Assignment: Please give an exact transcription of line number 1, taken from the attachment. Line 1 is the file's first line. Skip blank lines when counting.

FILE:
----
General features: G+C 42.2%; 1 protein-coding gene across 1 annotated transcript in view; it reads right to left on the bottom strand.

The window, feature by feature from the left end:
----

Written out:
General features: G+C 42.2%; 1 protein-coding gene across 1 annotated transcript in view; it reads right to left on the bottom strand.